Recommendations: That, when fiscal conditions allow, the federal government: 1. Enact deferral of capital gains tax on the sale of residential rental and mixed-use property, when the proceeds of sales are reinvested within a twelve-month period into other residential rental and/or mixed-use property investments; 2. Defer the recapturing of the value of depreciated capital cost allowances on residential rental and mixed-use property; 3. Include rental income under the definition of “active business income” for CCPCs in the CITA legislation; 4. Allow a 100 per cent refund of GST paid by businesses investing in rental housing; and 5. Zero-rate rental housing operations to allow landlords to claim ITCs on their expenses.
~ SUBMITTED BY THE GREATER VICTORIA CHAMBER OF COMMERCE
The complete list of adopted policy resolutions can be found on the Canadian Chamber of Commerce website:
These resolutions are now policy positions of the Canadian Chamber of Commerce, which represents 200,000 businesses, as well as the King Chamber of Commerce and will be pursued with the new federal government over the coming months. We wish to encourage businesses, of all sizes, operating in all industries, and from all regions to join their local Chamber of Commerce or Board of Trade because membership and having a strong voice of reason helps shape public policy and decision-making to the benefit of businesses, communities and families across Canada.
About King Chamber of Commerce: KCC provides businesses with a clear voice to municipal, provincial, and federal governments on issues that affect its members, provides opportunities for savings to members through Affinity Programs, and recommends strategies that promote improved communications and local business retention and expansion. KCC’s mission is to promote a healthy, sustainable, and environmentally responsible business climate in King Township. The KCC is a member of the Canadian Chamber of Commerce and the Ontario Chamber of Commerce.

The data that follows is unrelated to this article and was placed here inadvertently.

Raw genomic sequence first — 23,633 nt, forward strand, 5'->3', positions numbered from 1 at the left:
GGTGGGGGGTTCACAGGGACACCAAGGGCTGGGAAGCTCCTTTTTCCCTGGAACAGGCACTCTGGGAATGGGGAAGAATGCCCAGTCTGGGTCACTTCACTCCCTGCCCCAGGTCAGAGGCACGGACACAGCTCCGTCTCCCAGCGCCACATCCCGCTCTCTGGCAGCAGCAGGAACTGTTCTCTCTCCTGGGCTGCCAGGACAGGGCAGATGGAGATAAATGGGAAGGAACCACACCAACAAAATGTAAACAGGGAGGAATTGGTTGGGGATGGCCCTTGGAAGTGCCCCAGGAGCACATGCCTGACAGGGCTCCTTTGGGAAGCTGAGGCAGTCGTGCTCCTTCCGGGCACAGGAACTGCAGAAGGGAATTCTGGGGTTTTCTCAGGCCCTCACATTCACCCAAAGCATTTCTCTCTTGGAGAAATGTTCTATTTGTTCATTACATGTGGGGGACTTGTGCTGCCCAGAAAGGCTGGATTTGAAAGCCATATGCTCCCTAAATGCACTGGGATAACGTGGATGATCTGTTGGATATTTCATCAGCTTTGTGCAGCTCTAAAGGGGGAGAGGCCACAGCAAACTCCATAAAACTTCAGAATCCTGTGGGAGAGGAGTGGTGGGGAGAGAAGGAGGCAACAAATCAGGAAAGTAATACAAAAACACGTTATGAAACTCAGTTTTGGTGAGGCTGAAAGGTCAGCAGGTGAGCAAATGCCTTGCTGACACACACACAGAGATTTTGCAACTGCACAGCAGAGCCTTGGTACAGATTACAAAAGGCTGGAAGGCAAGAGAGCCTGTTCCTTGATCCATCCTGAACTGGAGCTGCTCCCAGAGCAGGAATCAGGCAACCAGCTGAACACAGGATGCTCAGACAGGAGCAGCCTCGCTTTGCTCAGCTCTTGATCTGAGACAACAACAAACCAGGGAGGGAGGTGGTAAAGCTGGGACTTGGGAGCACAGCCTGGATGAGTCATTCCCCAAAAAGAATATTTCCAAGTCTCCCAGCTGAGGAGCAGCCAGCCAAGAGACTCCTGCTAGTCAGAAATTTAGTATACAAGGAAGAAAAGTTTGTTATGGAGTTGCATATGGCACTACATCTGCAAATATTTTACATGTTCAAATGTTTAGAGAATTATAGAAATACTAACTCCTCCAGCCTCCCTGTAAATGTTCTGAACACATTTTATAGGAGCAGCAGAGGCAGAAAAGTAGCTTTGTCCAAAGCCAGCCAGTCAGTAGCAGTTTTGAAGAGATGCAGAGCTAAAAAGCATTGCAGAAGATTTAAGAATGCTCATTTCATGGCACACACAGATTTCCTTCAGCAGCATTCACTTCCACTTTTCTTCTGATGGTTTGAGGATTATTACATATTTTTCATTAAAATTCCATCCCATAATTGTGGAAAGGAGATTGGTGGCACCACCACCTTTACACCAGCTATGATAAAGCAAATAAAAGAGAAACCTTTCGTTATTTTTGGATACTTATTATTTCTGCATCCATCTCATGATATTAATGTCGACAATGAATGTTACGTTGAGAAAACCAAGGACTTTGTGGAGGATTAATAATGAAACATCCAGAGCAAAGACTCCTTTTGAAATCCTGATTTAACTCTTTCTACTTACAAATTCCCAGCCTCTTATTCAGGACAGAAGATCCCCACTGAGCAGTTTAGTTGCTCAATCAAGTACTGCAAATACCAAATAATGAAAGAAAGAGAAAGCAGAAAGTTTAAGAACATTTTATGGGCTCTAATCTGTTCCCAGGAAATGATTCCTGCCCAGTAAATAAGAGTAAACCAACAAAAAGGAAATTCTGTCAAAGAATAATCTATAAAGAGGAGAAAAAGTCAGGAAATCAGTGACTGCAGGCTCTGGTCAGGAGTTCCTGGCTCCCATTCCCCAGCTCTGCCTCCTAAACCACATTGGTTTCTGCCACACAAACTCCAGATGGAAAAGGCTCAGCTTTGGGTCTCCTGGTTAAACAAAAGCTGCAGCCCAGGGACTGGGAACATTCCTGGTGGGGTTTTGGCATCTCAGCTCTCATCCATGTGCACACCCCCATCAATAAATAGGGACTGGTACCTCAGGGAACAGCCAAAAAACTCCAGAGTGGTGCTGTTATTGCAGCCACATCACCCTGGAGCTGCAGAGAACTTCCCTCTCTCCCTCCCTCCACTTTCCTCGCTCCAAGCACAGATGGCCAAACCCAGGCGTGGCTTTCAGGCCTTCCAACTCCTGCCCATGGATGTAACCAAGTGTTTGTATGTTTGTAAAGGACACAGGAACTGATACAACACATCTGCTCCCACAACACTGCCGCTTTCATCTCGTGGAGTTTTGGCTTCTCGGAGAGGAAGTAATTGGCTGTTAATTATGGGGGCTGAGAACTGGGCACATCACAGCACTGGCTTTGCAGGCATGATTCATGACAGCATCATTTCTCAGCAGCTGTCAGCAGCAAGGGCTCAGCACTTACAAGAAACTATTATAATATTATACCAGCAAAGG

Contact Name: Helen Neville
Organization: King Chamber of Commerce
E-mail Address: firstname.lastname@example.org
King Chamber forges ahead with new board ARTICLE BY MARK PAVILONS
The King Chamber of Commerce will expand its reach and personal touch in 2015. As the Chamber meets the new year head-on, a new slate of officers will fight the good fight and build on past successes.
Returning to lead the organization this year are Tom Allen, Robin Priestly, Kelly Foley and Rose Dodaro. Allen said the appreciation evening was a fun way to start the new term, building on the momentum from the highly successful Christmas lunch and toy drive.
This year, the Chamber will offer spring and fall health and safety sessions, something that proved very successful last year.
The Chamber lauded the efforts of several out-going members, including Melissa Strange, who was a “breath of fresh air,” according to Priestly, who also praised Patty Fleetwood for her passion.
who runs a consulting firm and who ran for the Ward 5 council seat in the 2014 municipal election; Margarida Ramos D’Alfonsi, branch manager for BMO Bank of Montreal in King City; Corey Long from Seneca College-King Campus and Jay Rider, a labour/employment lawyer from Nobleton.
This is her sixth year as secretary-treasurer and she’s definitely excited about continuing in her role